However, stage one is also likely to conclude with a greater correction in the price of gold than we have seen so far (that is, closer to a 20% - or greater - correction than to a 10% correction). The associated correction in gold shares may be more modest, and is more likely to follow the gold shares’ breakout from their 36-year downtrend than to precede that breakout move.
Psychologically, while Fortune Magazine’s cover certainly signals awakening public interest in the gold market, there remain several missing pieces to that puzzle as well. To begin, while gold itself has qualified as a recommended investment for 2006, no gold or precious metal mining companies have yet been named. Secondly, the analysis offered by Andy Serwer really neglects the primary driver of gold’s appreciation, which is ongoing inflation in the quantity of money in all of the world’s major currencies. I believe that a fundamental grasp of gold’s role as a hedge against deterioration in the value of money will need to be more clearly understood during stage two of the gold bull market.
I invite readers to share their thoughts and comments about gold’s three-stage bull market with me.
10 August 2008: Also - be sure to read my more recent posts on the topics of precious metals and secular trends, starting here: "Gold's 1980 High – Think $5000 - No $6000 - per Ounce."
16 April 2010: I thought this topic was important enough to revisit 5 years later. Though some details may be off to some degree (particularly my prediction that stage one would run no higher than $600 or so), the scenario I painted in 2005 has more or less come to pass. In my view, the 34% pullback in the gold price in October 2008 (from $1033.90 to $681.00) constituted the end of stage one in the present 3-stage gold bull market. The recovery in the gold price from this level since that time appears to constitute the early era of stage two, and that is where we are now.
Where then will stage two end? Pamela and Mary Anne Aden have recently proposed that the gold price is likely to see a level over $2000, perhaps as high as $3000, by February 2012 or so.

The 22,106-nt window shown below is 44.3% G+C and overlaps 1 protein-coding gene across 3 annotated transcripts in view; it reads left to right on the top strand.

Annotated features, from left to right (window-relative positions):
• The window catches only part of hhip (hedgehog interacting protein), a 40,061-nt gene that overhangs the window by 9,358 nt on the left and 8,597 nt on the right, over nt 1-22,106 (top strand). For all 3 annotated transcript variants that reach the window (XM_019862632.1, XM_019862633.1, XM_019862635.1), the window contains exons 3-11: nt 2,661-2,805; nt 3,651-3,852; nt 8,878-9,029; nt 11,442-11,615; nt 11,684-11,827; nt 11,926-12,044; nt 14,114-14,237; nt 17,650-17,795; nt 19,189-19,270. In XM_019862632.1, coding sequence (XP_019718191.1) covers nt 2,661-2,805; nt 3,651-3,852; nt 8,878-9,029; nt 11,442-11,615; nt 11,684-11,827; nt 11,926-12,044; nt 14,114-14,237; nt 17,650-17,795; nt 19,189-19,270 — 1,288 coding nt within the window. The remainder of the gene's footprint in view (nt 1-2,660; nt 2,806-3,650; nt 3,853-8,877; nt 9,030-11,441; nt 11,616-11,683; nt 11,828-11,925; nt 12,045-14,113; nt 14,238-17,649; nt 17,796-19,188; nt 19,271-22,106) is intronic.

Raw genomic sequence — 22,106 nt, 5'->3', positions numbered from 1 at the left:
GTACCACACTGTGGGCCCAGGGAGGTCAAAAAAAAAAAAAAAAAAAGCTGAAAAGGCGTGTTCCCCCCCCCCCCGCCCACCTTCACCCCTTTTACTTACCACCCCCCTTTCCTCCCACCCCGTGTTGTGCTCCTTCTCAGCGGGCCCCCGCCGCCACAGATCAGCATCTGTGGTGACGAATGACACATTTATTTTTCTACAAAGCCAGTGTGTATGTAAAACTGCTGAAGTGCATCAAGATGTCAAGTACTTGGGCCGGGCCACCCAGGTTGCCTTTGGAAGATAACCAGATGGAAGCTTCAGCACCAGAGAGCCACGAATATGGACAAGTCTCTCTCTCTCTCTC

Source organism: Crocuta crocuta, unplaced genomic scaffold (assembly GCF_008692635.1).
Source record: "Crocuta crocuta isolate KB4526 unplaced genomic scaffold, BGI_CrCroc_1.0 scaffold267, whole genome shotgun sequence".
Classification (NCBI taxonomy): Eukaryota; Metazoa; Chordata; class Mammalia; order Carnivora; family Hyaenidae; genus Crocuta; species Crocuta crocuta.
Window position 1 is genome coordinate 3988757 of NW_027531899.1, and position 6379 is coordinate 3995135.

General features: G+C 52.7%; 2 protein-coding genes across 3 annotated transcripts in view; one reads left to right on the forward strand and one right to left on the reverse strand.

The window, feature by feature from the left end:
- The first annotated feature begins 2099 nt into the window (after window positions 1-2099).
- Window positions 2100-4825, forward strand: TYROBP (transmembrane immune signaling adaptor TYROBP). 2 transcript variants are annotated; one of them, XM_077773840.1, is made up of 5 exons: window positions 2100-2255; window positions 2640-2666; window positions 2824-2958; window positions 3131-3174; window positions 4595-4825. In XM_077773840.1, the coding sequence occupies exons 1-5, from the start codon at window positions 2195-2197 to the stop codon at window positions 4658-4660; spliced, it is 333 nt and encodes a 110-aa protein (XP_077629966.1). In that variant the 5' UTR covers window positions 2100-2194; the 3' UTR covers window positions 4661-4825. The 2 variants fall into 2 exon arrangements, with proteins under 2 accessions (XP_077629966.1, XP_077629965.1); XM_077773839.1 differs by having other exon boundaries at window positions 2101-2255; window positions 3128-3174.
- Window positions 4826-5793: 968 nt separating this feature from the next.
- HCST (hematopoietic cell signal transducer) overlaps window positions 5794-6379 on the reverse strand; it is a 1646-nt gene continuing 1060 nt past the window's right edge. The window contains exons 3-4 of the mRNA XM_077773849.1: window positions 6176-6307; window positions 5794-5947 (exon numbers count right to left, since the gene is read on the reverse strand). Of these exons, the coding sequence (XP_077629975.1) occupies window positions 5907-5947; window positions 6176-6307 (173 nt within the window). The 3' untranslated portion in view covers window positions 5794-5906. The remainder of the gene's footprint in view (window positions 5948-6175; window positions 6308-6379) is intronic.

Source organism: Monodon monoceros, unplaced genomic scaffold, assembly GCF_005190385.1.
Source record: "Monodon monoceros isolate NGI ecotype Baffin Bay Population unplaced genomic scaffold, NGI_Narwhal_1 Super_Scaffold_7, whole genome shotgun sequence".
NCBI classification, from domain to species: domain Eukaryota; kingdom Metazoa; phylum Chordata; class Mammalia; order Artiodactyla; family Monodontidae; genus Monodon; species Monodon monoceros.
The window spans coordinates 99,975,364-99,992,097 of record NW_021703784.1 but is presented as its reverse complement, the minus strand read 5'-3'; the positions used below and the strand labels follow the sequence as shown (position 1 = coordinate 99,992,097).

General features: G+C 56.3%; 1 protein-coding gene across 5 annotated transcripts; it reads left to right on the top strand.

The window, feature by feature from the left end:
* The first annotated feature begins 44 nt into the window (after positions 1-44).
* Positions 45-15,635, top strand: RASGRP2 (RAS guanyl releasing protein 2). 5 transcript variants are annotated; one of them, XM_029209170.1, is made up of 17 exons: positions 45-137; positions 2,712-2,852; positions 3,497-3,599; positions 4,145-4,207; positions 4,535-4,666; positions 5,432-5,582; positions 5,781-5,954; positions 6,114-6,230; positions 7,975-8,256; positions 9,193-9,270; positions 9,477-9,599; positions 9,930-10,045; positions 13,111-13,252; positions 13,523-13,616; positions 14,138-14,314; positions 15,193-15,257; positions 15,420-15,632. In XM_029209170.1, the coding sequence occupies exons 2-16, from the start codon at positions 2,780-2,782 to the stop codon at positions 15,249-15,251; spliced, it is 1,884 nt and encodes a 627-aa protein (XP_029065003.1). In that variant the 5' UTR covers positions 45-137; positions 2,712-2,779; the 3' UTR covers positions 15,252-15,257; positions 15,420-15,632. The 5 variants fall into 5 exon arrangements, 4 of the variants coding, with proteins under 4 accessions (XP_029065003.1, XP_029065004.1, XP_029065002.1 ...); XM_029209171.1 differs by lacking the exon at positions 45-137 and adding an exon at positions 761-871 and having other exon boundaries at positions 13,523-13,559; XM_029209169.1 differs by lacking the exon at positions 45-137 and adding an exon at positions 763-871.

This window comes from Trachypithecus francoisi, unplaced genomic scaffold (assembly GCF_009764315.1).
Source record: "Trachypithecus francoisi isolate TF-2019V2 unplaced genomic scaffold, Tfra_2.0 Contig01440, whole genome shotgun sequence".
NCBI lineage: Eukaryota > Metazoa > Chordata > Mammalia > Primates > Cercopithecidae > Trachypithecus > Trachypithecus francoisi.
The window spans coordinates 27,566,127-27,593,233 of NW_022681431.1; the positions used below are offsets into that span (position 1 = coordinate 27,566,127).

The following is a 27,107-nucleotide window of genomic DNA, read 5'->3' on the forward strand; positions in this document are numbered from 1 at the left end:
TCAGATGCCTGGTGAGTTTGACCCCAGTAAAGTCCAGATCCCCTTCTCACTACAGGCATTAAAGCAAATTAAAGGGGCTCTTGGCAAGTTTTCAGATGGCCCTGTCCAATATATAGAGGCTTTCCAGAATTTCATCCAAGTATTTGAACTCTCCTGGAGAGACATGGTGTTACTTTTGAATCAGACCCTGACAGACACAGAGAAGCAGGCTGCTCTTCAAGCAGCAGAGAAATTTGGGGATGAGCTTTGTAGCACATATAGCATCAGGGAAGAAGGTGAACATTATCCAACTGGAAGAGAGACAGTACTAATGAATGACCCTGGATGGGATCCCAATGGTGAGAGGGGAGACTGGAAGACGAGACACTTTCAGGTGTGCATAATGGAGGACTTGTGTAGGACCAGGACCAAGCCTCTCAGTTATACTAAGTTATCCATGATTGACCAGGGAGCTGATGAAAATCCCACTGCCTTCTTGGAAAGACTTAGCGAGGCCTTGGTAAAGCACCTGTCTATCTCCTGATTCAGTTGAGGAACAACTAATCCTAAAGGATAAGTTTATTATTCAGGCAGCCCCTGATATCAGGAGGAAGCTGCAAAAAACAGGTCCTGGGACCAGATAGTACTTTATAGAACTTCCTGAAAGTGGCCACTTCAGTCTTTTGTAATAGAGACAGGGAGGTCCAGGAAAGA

This prediction is based on a pattern of gold prices reaching peaks 11 years following major lows. The assumption is that a large pullback would follow that interim high - and then the fabled stage three would launch from the second primary pullback low.
Gold analysts generally expect stage three to be a "bubble" stage, during which the gold price will rise to unprecedented levels in an atmosphere of general panic. I have blogged earlier that the gold price can easily run to a level of $6000 or higher, depending on what happens with inflation, which of course now appears to be picking up steam.
As the chart above shows (comparing gold to previous well-established investment bubbles), there is no detectable "bubble" action in the price of gold at all so far, so it is not difficult to envision how the gold bull market could easily extend for an additional decade or so from here.
Speaking in broad brush terms, if stage two wraps up with a primary correction (that is, a major pullback) in say 2012 or 2013, then the stage three bubble high will occur some years after that. We are now of course speaking very speculatively. But if the Adens are correct in describing an 11-year pattern in gold price highs, then the bubble peak might possibly occur 11 years following the October 2008 low, that is, somewhere near the year 2019. This speculation thus projects that the present gold bull market will run approximately 18 years from 2001 through 2019 or so.
Interestingly, drawing on a separate source, Jim Rogers has recently reminded his followers that "previous commodity bull markets averaged about 17 to 18 years in length and experienced very large percentage increases." That is, the speculation that stage three of the present gold bull market might run approximately to the year 2019 is well-grounded in history.
If I have been wrong anywhere so far in my original 2005 speculations about the 3-stage gold bull market, it has been in my original assumption that gold stocks would begin to leverage the gold price early in the process.
In fact, gold stocks well outperformed gold from 2001-2003, and since that time (now almost 7 years), have dramatically underperformed gold itself, as can be seen in the chart above (and the HUI index is the best-performing of the alternative gold stock indices!).
If gold stock investors (I am one) can take any solace, then it is in the current positive trend in the price of gold stocks relative to gold since October 2008, as can be seen in the same chart. Should gold stocks continue their more recent pattern, then it is possible that we could see a new high in the HUI:Gold ratio by February 2012 or so. Given that gold exploration and mining companies (1) own gold in the ground at a substantial discount to the market price of gold itself, and (2) have established their ability to get it out of the ground efficiently, that would in fact be a rational outcome, though as all investors know, markets are under no requirement whatsoever to perform in a rational manner at any time!
(The photo above is of the new headframe at the Goldcorp Red Lake Gold Mine, in which my wife and I are investors.)